Officer Edward Nero acquitted in Freddie Gray case

We’ve been expecting this news for a while and now it’s official. The bench trial for Baltimore Police Officer Edward Nero – he of the Freddie Gray case – has come to a close and Nero was found not guilty on all charges. NBC News has the breaking story with ongoing updates

One of the six officers charged in the arrest and death of Freddie Gray was found not guilty on all counts in Baltimore on Monday.

Baltimore Circuit Judge Barry Williams cleared Officer Edward Nero of charges of assault, misconduct in office and reckless endangerment.

Nero, 30, was one of two officers who initially made eye contact with Gray before his arrest. Gray, 25, died on April 19, 2015, a week after his neck was broken while he was transported in a police van — shackled and handcuffed, but without a seat belt.

Baltimore police officer Edward Nero arrives at the Baltimore courthouse for his trial this month. AP

Nero faced charges of assault, misconduct in office and reckless endangerment.

When I discussed this case last week I predicted that this was going to be the likely outcome. Nero’s attorneys wisely chose to go with a bench trial rather than taking their chances with a jury pool drawn from a highly agitated community steeped in attacks on the police coming from both the media and City Hall. The judge was the final arbiter here and heard all of the evidence which showed that Nero was only tangentially involved in the arrest and, in fact, only came in physical contact with Freddie Gray once during the entire arrest procedure. It’s not terribly shocking that the charges would fall through.

In an apparent effort to appease the public, City Hall is putting out the word that Nero may have been found not guilty in court, but he will still face internal review at the police department and could be subject to some form of sanctions or discipline there.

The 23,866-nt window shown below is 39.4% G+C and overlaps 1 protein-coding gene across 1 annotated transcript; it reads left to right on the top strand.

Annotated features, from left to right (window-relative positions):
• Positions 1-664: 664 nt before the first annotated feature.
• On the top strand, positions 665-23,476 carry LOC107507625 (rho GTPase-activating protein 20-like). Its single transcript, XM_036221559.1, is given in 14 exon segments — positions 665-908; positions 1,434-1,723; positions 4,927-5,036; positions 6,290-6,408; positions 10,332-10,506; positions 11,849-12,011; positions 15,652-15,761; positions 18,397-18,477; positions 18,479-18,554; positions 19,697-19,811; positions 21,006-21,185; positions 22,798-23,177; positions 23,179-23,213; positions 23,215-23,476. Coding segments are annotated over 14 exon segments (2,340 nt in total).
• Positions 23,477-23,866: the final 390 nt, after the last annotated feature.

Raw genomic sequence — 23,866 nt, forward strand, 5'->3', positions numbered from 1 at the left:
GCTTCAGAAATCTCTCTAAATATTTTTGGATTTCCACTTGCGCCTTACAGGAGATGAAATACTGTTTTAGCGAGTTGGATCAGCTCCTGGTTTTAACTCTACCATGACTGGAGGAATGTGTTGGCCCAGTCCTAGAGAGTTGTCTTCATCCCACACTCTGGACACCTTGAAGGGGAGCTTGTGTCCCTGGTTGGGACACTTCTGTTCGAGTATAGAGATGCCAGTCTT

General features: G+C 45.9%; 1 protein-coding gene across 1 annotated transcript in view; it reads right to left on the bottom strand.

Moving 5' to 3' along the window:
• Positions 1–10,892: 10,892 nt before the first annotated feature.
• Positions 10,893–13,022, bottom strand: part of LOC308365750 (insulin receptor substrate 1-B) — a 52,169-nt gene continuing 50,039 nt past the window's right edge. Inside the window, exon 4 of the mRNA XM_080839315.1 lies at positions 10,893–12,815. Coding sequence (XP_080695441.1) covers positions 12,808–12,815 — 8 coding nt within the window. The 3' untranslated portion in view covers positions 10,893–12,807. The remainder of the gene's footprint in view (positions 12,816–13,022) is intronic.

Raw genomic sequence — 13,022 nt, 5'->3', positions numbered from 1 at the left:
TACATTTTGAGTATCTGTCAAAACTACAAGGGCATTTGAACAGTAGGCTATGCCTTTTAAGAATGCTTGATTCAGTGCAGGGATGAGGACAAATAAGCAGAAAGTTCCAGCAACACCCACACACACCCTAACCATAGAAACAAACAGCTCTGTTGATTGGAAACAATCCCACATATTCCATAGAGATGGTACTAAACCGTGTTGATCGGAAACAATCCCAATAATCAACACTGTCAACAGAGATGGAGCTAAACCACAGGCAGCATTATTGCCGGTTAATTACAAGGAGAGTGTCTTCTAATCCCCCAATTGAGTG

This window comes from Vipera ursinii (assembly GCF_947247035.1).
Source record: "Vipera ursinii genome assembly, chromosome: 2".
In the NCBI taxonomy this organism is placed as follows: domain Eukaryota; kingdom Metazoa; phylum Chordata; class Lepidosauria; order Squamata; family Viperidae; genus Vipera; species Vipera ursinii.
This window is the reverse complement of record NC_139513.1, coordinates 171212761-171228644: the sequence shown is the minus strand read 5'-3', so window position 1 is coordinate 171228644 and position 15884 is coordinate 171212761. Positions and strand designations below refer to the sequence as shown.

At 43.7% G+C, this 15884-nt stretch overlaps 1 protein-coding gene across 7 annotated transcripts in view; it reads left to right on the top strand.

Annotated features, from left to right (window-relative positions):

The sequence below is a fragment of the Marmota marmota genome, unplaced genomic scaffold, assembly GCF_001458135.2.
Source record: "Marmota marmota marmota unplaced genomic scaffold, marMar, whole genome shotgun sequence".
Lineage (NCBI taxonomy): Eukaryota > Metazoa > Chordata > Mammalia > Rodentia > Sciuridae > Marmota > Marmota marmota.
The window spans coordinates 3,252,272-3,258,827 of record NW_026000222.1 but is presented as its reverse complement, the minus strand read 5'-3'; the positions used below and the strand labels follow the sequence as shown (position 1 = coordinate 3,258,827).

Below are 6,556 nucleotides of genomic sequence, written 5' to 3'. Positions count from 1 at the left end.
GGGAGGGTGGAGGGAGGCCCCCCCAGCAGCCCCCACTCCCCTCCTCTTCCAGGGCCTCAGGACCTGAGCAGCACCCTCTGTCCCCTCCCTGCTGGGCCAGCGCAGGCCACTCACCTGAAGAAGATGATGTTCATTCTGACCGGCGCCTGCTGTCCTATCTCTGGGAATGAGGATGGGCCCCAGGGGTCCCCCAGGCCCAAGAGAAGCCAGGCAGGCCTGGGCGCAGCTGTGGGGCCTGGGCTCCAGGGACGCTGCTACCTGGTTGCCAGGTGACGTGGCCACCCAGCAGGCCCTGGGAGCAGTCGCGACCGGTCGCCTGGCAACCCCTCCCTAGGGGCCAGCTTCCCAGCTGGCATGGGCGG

The long term fallout from this decision will once again fall on the shoulders of outgoing Mayor Stephanie Rawlings-Blake and prosecutor Marilyn Mosby. The Mayor’s time on the public stage is pretty much done anyway, but Mosby clearly has been eying bigger things in her future. Her handling of this case from day one, however, has been nothing short of a catastrophe. Rushing to bring charges against all of the officers and joining the mayor in promising “Justice for Freddie Gray” rather than simply justice for all involved has further inflamed tensions around Charm City and she helped to build up expectations that the officers were all guilty before they’d had their day in court. Now, with one hung jury and one not guilty finding, her case is falling apart on all sides. There are several more trials to come and she may still find one or more where she can get a conviction on something, but the raw, partisan political nature of this fishing expedition has been exposed.

But those, as I said, are the long term implications and they are primarily political. Of more concern is the short term reaction from the public. The moment the verdict was announced, MSNBC was on the air with various “civic leaders” who were already condemning the judge, along with the justice system in general and claiming that there had been no justice delivered. Guards were escorting Nero out of the courthouse under protection because of the obvious concerns over violence. We all saw what happened last time the city went over the edge because of this case and we can only hope that Baltimore doesn’t once again go up in flames after the sun goes down.


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